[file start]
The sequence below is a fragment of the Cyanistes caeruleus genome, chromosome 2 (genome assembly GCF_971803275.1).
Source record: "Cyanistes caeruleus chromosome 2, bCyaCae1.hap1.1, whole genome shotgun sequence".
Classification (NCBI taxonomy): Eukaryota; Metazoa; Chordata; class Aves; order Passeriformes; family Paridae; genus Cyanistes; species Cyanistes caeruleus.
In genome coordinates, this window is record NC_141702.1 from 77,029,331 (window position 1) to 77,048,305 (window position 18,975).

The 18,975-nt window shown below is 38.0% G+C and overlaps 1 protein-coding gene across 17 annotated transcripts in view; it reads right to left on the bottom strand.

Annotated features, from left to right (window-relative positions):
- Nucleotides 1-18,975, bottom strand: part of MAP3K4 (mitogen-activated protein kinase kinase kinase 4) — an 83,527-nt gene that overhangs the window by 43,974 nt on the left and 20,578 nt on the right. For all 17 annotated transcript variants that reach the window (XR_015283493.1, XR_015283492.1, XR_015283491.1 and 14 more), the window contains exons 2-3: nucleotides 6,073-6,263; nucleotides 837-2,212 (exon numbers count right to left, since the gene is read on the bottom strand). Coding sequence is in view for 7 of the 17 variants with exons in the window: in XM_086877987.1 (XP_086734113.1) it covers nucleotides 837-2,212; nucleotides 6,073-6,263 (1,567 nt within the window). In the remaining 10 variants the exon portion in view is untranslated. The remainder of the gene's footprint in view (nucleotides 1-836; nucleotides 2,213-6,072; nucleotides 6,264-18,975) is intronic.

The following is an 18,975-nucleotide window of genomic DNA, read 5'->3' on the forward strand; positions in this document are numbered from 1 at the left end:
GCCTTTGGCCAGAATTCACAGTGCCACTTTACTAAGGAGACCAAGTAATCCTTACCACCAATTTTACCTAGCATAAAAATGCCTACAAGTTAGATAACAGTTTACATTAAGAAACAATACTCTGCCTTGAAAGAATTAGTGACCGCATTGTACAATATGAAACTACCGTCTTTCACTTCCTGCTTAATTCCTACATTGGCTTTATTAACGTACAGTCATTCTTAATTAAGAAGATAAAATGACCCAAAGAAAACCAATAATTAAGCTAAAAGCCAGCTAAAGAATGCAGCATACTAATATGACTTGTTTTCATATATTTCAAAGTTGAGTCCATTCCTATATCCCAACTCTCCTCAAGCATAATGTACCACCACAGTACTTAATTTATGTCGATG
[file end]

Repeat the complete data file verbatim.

The sequence below is a fragment of the Cyanistes caeruleus genome, chromosome 2 (genome assembly GCF_971803275.1).
Source record: "Cyanistes caeruleus chromosome 2, bCyaCae1.hap1.1, whole genome shotgun sequence".
Classification (NCBI taxonomy): Eukaryota; Metazoa; Chordata; class Aves; order Passeriformes; family Paridae; genus Cyanistes; species Cyanistes caeruleus.
In genome coordinates, this window is record NC_141702.1 from 77,029,331 (window position 1) to 77,048,305 (window position 18,975).

The 18,975-nt window shown below is 38.0% G+C and overlaps 1 protein-coding gene across 17 annotated transcripts in view; it reads right to left on the bottom strand.

Annotated features, from left to right (window-relative positions):
- Nucleotides 1-18,975, bottom strand: part of MAP3K4 (mitogen-activated protein kinase kinase kinase 4) — an 83,527-nt gene that overhangs the window by 43,974 nt on the left and 20,578 nt on the right. For all 17 annotated transcript variants that reach the window (XR_015283493.1, XR_015283492.1, XR_015283491.1 and 14 more), the window contains exons 2-3: nucleotides 6,073-6,263; nucleotides 837-2,212 (exon numbers count right to left, since the gene is read on the bottom strand). Coding sequence is in view for 7 of the 17 variants with exons in the window: in XM_086877987.1 (XP_086734113.1) it covers nucleotides 837-2,212; nucleotides 6,073-6,263 (1,567 nt within the window). In the remaining 10 variants the exon portion in view is untranslated. The remainder of the gene's footprint in view (nucleotides 1-836; nucleotides 2,213-6,072; nucleotides 6,264-18,975) is intronic.

The following is an 18,975-nucleotide window of genomic DNA, read 5'->3' on the forward strand; positions in this document are numbered from 1 at the left end:
GCCTTTGGCCAGAATTCACAGTGCCACTTTACTAAGGAGACCAAGTAATCCTTACCACCAATTTTACCTAGCATAAAAATGCCTACAAGTTAGATAACAGTTTACATTAAGAAACAATACTCTGCCTTGAAAGAATTAGTGACCGCATTGTACAATATGAAACTACCGTCTTTCACTTCCTGCTTAATTCCTACATTGGCTTTATTAACGTACAGTCATTCTTAATTAAGAAGATAAAATGACCCAAAGAAAACCAATAATTAAGCTAAAAGCCAGCTAAAGAATGCAGCATACTAATATGACTTGTTTTCATATATTTCAAAGTTGAGTCCATTCCTATATCCCAACTCTCCTCAAGCATAATGTACCACCACAGTACTTAATTTATGTCGATG